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I am thinking about purchasing my first SxS and was wondering why manufactures like Huglu are so inexpensive. Is it how they manufacture the barrels? Steel used? ??? I hope it is not all labor and product branding costs. Which SxS would you recommend.........Priced at 1500.00 - 2,0000.
 

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Huglu is built in Turkey. The couple I have seen were not anywhere near the standards I've come to expect from the likes of Browning, Beretta, Franchi, Rizzini, etc. Doesn't make them bad, just not what I was looking for. Looked to me like the old addage of "you get what you pay for" is still true here too. I've heard both very good and very bad reviews on Huglu products. I'm told there is a wide varity of qualities in different Huglu products. Depending on where you live and whether you want service, etc from one of the various importers, which are totaly independent from one another and they don't work with or honor the other distributers warrantes, you may or may not want to buy one. I looked at a couple seriously, and chose not to buy one. If I was in either Idaho or Ohio, that may have been another situation altogether. I have a customer who has a son who while stationed in Turkey bought a couple Huglu shotguns and they are very nice indeed, orphans, but nice anyway. My understanding is that Huglu will make what ever someone is willing to pay for. You want NICE, you get nice and pay for it. You want economy, you get economy, and that's what you pay for. I've heard good reports about deHahn's shotguns and talked at length with a local gunsmith, within 100 miles, and he was impressed with his new Hugly trap gun. (couple years back) He said it was every bit as good as his 101. When asked about parts and service, he said, with a chuckle,"I'm a gunsmith"! Like I said, I chose to buy something else the last 3 shotguns I bought. I think there are Huglu shotguns available across the whole spectrum from junk to very nice. I bet it isn't the very nice ones that you can get at bargain basement prices, but I could be wrong. I quit looking at them before I found out for myself.

BP
 

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I would prefer to spend my 1500-2000 on a gun that has a known history, good avaliability of parts in my local area and with some expectation that gunsmiths would know how to pronounce the name (to say nothing about how to go about fixing it).

Just my opinion, everyone has one.
 

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About two year ago when they became noticed by me, I called a guy named Mark at the number given in the ad. I guest my questions were to much for him!! He never answered the questions and would not talk to me when I called back. I know I am an "adam henry" :x , but when it comes to guns I am probally worst. I just like to know. To say the least, I don't own any of the guns and most likely never will. The Ithaca NID is still working so I'll keep on shooting it.
 

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I guess I didn't really reply to your whole question. I'm not a SxS fan and as such don't keep an eagle eye out for them, but! If I was so inclined as to want to buy a new SxS I'd check out the Browning SBS, the Beretta, SKB, and I've seen in the new sales brochure from Franchi an nice looking SxS. I've no real idea what they would cost, but I know that thier O/Us can be had for the numbers you mentioned, I see no particular reason why a SxS should be a lot more money than an O/U so I'd expect that to be a possibility!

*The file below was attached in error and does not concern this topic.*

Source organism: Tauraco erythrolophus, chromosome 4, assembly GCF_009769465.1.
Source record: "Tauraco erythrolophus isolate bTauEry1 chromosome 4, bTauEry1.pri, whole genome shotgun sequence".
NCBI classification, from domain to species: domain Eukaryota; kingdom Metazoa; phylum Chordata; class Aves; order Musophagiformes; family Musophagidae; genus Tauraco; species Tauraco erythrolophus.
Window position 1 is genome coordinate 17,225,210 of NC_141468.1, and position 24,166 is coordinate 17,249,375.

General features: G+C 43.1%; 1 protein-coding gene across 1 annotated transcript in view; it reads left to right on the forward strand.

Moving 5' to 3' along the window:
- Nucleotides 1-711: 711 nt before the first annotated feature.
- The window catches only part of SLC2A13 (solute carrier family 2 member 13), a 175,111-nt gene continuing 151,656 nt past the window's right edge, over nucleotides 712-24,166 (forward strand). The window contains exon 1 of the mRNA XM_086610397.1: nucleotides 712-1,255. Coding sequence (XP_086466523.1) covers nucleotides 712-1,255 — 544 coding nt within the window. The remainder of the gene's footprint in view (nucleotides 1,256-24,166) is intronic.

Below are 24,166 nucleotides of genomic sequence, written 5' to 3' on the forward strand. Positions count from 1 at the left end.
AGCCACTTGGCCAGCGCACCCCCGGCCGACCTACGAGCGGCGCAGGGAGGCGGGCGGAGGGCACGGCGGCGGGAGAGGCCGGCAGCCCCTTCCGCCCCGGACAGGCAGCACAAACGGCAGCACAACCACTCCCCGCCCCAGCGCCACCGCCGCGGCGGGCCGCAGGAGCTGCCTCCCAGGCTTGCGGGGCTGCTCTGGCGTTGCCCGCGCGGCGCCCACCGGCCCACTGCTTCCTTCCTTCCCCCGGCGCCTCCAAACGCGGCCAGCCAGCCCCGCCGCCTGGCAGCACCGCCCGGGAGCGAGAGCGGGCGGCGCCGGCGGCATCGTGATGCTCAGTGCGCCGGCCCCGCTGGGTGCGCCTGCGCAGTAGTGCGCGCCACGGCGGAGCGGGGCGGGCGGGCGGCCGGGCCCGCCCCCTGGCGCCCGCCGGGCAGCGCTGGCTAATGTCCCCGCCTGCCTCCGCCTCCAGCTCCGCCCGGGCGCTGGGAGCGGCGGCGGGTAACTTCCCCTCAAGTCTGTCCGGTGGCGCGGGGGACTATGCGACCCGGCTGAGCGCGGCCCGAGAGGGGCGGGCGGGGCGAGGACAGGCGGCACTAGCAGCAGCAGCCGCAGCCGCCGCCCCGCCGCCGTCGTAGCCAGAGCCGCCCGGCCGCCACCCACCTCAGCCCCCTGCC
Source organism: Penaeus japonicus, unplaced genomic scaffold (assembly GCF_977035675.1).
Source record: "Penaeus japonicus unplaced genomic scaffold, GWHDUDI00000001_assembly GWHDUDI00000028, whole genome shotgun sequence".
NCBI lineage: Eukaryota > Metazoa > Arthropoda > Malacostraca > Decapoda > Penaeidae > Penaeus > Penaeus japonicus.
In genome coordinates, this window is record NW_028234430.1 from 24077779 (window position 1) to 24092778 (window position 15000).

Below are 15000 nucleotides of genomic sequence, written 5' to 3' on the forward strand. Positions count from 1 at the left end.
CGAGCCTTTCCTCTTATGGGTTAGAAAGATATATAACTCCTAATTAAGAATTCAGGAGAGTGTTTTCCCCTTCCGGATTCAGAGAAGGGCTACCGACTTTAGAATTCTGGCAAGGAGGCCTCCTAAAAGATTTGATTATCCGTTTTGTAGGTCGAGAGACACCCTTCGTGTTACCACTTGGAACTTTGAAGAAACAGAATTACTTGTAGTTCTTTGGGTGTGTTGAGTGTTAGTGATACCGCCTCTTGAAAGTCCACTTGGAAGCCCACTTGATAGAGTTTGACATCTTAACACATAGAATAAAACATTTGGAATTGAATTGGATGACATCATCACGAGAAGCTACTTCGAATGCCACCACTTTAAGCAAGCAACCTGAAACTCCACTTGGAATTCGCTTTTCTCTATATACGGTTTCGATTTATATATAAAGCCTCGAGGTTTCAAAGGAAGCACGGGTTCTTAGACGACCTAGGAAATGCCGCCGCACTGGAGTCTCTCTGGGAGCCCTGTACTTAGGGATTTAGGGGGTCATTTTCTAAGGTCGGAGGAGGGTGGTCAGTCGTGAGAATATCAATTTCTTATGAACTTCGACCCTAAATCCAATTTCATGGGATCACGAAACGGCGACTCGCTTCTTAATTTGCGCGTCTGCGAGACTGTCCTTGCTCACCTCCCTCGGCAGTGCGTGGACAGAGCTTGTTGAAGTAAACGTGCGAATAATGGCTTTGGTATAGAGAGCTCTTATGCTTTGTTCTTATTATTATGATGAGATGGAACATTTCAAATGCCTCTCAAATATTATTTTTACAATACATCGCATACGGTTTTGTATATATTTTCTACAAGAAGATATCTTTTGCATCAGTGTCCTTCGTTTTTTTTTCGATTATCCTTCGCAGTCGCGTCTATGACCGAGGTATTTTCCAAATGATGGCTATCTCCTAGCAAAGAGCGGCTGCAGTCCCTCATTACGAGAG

BP
 

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I think there are several reasons Huglus and some other imprted brands are less expensive than one would expect, including:
* cheaper labor costs in the producing country
* favorable currency exchange rates
* less distribution overhead

As for the quality of Huglus, I'm very happy with the 3 O/Us I own. I would not hesitate to buy another from DeHaan.
 

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Tal, did you buy all 3 guns from Mark? What models do you have? Any problems you have noticed with them? I recently purchased an Armsco model and have put many boxes through it. I did get what I thought was a problem but after talking with the dealer not sure that it wasn't "pilot" error. My other o/u's (Browning, Verona,) have inertia triggers and the Huglu has mechanical triggers. Now I understand the difference in the trigger sets but never shot with mechanical before. I thought the gun had actually double fired. After working with it I realize that the trigger mechanism is different than I am used to and I fired a second shot in very rapid succession. The rest of the shooting was uneventful. However, as I asked--have you noticed any particular issues with the Huglu model of shotgun?
 

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IMHO, until America produces a good quality sxs in the price range you mentioned, which they currently are not, I would look at a Ugartechea (Spanish- can get them at lion country supply), AYA (Spanish - Bill Hanus Birdguns), a Rota (Italian-New England Arms), or possibly a Bernardelli Euro, if you can find one. I would also seriously consider a well cared for used model; Fox sterlingworth or A model, Ithaca NID, LC Smith, Aya, etc.
 

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My first Huglu was a 28ga U1. I didn't get it directly from DeHaan. I found it at a dealer. I was pleased enough with it that I bought two more directly from DeHaan (who I found to be great to do business with) - A 12ga U1 and a U4 Trap. The U1 has killed a few clay targets, some ducks and a turkey. The U4 Trap has busted several thousand targets without a hiccup.